Editor’s Note: This story was updated Nov. 15, 2022 to reflect a new launch window.
Fifty years since the last American set foot on the moon, NASA is preparing to return to lunar orbit in the first stage of its long-term Artemis mission.
The massive Space Launch System rocket, with the Orion spacecraft atop, is scheduled to be launched Wednesday from Kennedy Space Center in Florida, named for Apollo's twin sister in Greek mythology.
The Artemis program aims to reach new space exploration goals by discovering new lunar regions and, in the years to come, eventually landing Mars.
Three successive Artemis missions are currently in the works. On Wednesday, conditions permitting, an uncrewed test flight launch will happen for Artemis 1.
The Artemis 2 mission is scheduled launch sometime after 2024 with a crewed flight beyond the moon, taking them farther in space than ever before.
The Artemis 3 mission plans to land the first female astronaut and the first astronaut of color on the moon to spend a week performing scientific studies on the lunar surface. If successful, Artemis 3 will be NASA’s first crewed moon landing since Apollo 17 in 1971.
Aided by the dramatic changes in technology since the 1970s, Artemis aims to build a presence on the moon and explore deeper into the solar system.
Here's a look at how that technology compares:
How is Orion different from Apollo?
The technology advances of the Orion spacecraft -- where astronauts will eventually be placed during crewed missions -- will enable missions of far greater scope, duration, and complexity than the Apollo technology.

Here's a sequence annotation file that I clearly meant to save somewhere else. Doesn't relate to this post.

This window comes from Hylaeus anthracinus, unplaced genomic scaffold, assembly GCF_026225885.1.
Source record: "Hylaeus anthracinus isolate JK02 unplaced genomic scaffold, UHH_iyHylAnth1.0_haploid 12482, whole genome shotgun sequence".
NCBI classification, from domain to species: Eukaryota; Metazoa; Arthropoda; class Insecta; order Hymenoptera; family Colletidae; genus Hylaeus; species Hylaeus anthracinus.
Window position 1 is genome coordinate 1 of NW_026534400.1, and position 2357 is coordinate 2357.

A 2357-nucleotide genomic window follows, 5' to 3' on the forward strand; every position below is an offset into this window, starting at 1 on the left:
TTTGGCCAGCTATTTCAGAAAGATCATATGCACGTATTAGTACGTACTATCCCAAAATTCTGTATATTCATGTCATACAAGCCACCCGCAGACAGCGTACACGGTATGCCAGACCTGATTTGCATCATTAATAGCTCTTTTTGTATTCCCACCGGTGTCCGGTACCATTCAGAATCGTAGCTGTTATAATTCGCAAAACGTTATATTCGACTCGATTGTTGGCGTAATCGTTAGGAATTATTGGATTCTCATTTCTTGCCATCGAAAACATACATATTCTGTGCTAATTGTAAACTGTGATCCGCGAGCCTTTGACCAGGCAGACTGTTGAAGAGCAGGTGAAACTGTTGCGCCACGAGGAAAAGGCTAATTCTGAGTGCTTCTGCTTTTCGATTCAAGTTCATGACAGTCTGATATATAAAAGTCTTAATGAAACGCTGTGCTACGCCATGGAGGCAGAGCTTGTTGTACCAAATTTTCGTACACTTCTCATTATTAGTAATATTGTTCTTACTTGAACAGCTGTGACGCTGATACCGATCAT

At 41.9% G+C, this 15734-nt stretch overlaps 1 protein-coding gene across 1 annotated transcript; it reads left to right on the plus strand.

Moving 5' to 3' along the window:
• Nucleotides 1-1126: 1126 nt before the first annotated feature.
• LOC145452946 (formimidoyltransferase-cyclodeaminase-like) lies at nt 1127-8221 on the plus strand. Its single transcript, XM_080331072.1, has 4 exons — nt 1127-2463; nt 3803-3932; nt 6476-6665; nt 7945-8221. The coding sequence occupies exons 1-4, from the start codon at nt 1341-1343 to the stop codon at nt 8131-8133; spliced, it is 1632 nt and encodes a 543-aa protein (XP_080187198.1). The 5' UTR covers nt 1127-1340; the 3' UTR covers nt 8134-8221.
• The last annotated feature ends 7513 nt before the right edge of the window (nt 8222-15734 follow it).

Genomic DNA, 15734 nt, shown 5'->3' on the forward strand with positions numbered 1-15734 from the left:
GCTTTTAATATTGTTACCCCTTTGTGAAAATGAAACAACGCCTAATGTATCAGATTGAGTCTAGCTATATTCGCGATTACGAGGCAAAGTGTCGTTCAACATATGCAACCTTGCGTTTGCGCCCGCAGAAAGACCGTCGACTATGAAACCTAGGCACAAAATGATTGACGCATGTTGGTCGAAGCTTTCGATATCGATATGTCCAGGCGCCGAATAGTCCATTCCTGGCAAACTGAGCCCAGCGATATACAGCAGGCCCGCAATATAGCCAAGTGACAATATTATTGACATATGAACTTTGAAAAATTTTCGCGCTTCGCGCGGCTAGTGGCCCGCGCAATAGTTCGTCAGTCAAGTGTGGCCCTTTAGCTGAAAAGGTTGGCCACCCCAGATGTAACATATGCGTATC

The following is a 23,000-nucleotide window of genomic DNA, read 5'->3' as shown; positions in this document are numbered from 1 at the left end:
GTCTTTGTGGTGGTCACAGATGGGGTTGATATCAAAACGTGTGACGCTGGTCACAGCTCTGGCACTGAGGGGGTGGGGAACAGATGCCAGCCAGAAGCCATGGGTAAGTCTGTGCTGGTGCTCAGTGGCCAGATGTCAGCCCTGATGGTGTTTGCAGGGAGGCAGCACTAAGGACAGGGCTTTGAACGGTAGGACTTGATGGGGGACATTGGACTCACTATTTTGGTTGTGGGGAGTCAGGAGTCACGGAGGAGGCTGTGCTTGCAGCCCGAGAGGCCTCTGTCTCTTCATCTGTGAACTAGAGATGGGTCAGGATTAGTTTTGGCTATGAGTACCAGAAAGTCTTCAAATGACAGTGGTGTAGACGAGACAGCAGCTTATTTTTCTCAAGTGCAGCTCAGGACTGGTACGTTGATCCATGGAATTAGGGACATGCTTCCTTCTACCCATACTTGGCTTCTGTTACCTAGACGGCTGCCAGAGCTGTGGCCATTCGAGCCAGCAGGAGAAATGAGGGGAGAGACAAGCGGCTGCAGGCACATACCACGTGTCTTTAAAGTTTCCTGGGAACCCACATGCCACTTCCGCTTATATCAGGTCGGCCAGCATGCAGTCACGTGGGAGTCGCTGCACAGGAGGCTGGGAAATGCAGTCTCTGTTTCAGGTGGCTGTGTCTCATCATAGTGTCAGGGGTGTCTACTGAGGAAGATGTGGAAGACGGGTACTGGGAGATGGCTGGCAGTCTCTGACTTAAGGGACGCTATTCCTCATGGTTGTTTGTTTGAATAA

It has 50% more habitable space than the spacecrafts of Apollo's time, allowing more room for the crew, tasks, and supplies. While Apollo allowed three crew members to travel in space for up to 14 days, Artemis allows four crew members to travel for up to 21 days.
Other differences between Orion and Apollo include features like flight computers, advanced composite materials, 3D-printed parts, solar arrays and an improved heat shield.
The Apollo spacecrafts and Orion share a similar parachute sequence for landings, including deployment altitudes and timing. Like Apollo, Orion can safely land with only one drogue and two main parachutes in an emergency. The main difference is that Orion’s larger mass requires larger parachutes. Orion’s crew module is also approximately 23,000 pounds, while Apollo only weighed about 12,000 pounds,
Apollo ushered in the age of computers and software, while Orion capitalizes on a half-a-century of computing advancements. These developments are powering the Artemis I uncrewed test flight before a crewed mission is launched, drastically increasing safety.
Liftoff: Then and Now
During the first stage, Saturn V rocket was powered by five kerosene-fueled F1 engines, each generating 1.5 million pounds of thrust at sea level, giving the vehicle a total liftoff thrust of 7.5 million pounds.
Now, the SLS first stage is powered by four hydrogen-fueled RS-25 engines, each generating 418,000 pounds of thrust at sea level, giving the SLS Block 1 a total liftoff thrust of 8.8 million pounds.
At launch, SLS will become the most powerful rocket in the world, producing 15 percent more thrust than Apollo’s Saturn V rocket.